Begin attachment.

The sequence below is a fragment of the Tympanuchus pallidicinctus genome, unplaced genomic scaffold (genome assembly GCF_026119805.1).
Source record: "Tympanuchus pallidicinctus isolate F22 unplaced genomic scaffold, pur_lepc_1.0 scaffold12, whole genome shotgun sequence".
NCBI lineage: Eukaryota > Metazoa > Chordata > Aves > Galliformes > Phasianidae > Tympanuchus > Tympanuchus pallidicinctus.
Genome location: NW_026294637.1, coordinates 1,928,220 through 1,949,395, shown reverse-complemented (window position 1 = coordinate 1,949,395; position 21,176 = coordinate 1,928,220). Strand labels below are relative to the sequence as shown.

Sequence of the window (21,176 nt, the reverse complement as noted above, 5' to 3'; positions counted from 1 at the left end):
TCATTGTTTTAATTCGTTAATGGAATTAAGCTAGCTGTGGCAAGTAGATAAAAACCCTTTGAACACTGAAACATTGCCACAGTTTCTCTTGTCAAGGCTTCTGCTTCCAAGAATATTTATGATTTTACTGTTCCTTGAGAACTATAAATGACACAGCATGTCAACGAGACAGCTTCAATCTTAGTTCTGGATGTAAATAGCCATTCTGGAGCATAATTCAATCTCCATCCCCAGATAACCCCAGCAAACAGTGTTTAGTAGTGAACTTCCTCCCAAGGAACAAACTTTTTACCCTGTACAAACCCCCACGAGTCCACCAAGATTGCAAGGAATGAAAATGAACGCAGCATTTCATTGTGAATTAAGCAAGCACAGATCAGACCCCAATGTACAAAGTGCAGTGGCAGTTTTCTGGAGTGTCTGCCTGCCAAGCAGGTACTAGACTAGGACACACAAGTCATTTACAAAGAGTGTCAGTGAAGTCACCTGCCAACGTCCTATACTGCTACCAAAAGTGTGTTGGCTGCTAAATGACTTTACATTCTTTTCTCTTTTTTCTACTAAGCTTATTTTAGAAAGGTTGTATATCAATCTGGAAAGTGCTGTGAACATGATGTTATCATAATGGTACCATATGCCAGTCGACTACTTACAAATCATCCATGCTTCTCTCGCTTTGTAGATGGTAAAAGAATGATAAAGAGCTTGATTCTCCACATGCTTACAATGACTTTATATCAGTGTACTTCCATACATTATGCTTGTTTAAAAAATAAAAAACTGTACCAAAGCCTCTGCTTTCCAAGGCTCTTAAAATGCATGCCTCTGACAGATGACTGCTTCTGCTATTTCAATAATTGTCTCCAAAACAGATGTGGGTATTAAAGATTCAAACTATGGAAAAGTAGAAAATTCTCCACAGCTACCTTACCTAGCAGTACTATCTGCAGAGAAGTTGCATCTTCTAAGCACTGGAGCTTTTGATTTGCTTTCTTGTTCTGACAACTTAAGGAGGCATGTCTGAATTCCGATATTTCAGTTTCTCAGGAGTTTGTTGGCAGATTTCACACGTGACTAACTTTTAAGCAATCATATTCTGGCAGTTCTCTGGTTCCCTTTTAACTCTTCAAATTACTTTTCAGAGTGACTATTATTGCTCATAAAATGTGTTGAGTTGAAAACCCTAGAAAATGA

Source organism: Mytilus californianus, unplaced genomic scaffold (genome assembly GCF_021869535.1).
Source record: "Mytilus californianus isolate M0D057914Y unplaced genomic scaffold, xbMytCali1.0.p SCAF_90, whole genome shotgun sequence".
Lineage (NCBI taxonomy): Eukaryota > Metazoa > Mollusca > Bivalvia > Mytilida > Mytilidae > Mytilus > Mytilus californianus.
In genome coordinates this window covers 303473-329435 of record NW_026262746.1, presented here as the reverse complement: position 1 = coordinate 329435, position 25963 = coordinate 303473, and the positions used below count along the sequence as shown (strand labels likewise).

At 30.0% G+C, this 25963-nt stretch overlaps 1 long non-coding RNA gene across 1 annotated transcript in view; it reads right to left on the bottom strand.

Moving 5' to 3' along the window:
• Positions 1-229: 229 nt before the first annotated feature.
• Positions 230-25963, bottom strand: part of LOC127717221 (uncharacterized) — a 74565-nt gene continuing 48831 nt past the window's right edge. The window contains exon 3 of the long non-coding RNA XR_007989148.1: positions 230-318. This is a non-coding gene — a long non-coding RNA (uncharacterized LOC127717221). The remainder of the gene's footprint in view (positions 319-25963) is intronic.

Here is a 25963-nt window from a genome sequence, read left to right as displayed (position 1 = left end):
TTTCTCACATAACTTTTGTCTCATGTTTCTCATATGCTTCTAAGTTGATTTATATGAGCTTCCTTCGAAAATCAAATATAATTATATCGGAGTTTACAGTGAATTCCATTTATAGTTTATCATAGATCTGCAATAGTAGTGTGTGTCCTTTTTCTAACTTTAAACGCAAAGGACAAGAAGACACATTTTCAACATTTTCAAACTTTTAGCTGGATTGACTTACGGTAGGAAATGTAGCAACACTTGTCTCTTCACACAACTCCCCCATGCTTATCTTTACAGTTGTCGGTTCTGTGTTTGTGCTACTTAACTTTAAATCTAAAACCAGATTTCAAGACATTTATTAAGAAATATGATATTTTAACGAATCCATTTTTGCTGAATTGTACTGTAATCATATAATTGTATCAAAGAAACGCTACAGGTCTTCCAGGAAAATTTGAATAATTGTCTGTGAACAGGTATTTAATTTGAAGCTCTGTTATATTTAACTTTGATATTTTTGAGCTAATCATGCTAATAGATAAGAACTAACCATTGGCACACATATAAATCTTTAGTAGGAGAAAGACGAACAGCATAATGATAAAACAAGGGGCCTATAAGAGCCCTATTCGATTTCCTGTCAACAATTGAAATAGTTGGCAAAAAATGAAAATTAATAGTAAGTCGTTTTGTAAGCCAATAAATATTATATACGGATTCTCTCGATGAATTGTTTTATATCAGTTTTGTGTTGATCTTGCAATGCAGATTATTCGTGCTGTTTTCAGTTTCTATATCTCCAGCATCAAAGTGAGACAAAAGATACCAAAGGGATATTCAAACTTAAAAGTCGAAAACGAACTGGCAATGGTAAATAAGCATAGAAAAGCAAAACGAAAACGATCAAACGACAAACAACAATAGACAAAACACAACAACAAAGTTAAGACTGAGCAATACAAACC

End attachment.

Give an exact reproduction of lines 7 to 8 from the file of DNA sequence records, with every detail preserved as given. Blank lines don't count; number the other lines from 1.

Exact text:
Source organism: Mytilus californianus, unplaced genomic scaffold (genome assembly GCF_021869535.1).
Source record: "Mytilus californianus isolate M0D057914Y unplaced genomic scaffold, xbMytCali1.0.p SCAF_90, whole genome shotgun sequence".